Friday, December 24, 2004

nick nick music

Anyone else a bit obsessive about getting all their songs on iTunes properly ordered by genre?

Oh, just me then. Anyway, I like doing this, and I like sub-dividing my collection down into little genres (inventing new ones if necessary). Catch-all super-genres like 'Alternative' or 'Electronic'? Not me. I've got 'indie pop', 'indie rock', 'punk', 'post-punk', 'punk-funk', 'art-rock', '70s rock', 'krautrock', 'ambient', 'electronica', 'electro', 'house', 'tech-house' etc etc etc. Endless catagorisation-related fun. Still can't figure out where to put Bjork, though. At the moment she's under 'Bjork'.

I've got a new catagory to add courtesy of the Guardian today, mind, and I rather like it. Witness the birth of 'nick-nick music'.

Writing about his understandable enthusiasm for the Futureheads, John Harris notes that

I mentioned all this to the other day to a music journalist friend, who greeted my enthusiasm with a hiss of derision. "Oh, come on," he said. "That's just nick-nick music. It just goes nick-nick-nick." He was right, after a fashion. The Futureheads are emblematic of a strain of British music that dates back to the aftermath of punk rock (XTC, Gang of Four, et al), in which arty-farty intentions meld with the imperative to play loud and fast, modern mores are decried in a hail of staccato chords and weird time signatures, and the resultant noise does indeed go "nick-nick".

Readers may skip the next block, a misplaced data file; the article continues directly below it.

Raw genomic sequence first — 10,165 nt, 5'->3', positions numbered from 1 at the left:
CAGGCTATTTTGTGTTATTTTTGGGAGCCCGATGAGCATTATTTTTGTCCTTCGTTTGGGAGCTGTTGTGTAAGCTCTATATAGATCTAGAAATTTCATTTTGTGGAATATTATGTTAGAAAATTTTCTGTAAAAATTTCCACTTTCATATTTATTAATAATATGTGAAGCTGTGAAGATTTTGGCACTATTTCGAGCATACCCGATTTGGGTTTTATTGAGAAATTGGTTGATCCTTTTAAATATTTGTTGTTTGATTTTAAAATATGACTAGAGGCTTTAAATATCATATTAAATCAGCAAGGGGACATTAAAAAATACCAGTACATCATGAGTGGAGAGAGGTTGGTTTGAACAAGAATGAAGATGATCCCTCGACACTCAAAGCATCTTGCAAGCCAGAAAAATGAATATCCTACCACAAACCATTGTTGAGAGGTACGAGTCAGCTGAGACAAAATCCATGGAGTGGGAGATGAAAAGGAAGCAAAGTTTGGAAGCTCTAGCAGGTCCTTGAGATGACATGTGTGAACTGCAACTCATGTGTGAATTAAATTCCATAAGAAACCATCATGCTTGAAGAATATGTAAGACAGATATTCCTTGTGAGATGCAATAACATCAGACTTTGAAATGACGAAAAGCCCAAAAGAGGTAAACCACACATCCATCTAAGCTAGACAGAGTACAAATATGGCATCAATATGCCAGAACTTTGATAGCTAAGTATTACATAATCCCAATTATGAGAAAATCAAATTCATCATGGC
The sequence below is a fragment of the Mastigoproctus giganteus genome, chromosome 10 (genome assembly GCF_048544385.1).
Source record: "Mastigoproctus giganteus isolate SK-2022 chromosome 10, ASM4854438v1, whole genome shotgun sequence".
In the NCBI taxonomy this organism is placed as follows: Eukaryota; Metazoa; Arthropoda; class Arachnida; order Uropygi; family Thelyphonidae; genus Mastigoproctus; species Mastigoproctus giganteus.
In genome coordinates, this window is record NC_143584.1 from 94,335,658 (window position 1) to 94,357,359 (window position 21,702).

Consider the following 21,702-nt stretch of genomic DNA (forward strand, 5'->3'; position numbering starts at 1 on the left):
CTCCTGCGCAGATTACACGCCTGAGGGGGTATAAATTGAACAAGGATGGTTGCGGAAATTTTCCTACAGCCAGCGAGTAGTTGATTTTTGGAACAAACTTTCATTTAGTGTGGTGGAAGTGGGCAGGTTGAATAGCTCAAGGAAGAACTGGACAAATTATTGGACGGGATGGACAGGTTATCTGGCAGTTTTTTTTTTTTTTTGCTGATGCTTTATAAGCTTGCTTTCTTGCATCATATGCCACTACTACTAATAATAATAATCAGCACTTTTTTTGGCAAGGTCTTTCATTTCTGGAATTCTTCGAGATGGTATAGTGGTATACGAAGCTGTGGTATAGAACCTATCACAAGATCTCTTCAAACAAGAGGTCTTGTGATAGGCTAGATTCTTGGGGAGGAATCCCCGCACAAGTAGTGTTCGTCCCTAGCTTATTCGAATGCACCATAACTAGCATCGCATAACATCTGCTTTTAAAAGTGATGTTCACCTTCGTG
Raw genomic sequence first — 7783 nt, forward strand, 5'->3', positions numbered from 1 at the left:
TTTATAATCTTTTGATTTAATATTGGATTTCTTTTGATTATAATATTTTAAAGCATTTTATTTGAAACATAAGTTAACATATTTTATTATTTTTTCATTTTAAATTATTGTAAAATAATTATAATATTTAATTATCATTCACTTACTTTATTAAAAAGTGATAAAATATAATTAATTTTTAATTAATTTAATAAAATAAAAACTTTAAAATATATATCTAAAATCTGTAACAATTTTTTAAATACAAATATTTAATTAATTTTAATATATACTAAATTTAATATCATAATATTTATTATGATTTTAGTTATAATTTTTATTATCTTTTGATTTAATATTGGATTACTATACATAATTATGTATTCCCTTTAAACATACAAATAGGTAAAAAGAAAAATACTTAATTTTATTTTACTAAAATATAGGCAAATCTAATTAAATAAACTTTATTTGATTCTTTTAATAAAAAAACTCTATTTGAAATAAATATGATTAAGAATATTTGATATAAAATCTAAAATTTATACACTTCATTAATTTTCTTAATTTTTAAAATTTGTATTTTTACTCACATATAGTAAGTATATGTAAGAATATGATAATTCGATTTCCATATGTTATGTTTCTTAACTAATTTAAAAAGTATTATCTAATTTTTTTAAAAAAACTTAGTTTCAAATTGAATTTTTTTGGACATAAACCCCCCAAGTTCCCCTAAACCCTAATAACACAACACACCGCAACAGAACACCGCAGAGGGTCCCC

God, yeah, it does. Maybe I'll have to add that to my genre listings when i get back to Brighton.

The whole article is here, and it's quite good fun, as the below passage indicates.

"Britpop's fondness for a fun-for- all-the-family sense of inclusive enjoyment - compare Oasis's Digsy's Dinner, Blur's Parklife and Dodgy's Staying Out for the Summer - tended to lead to music that went "rinky dink-dink". The wave of anthemic balladry - Travis, Embrace, Starsailor - that followed in its wake could roughly be translated as "dum-dum-dum".

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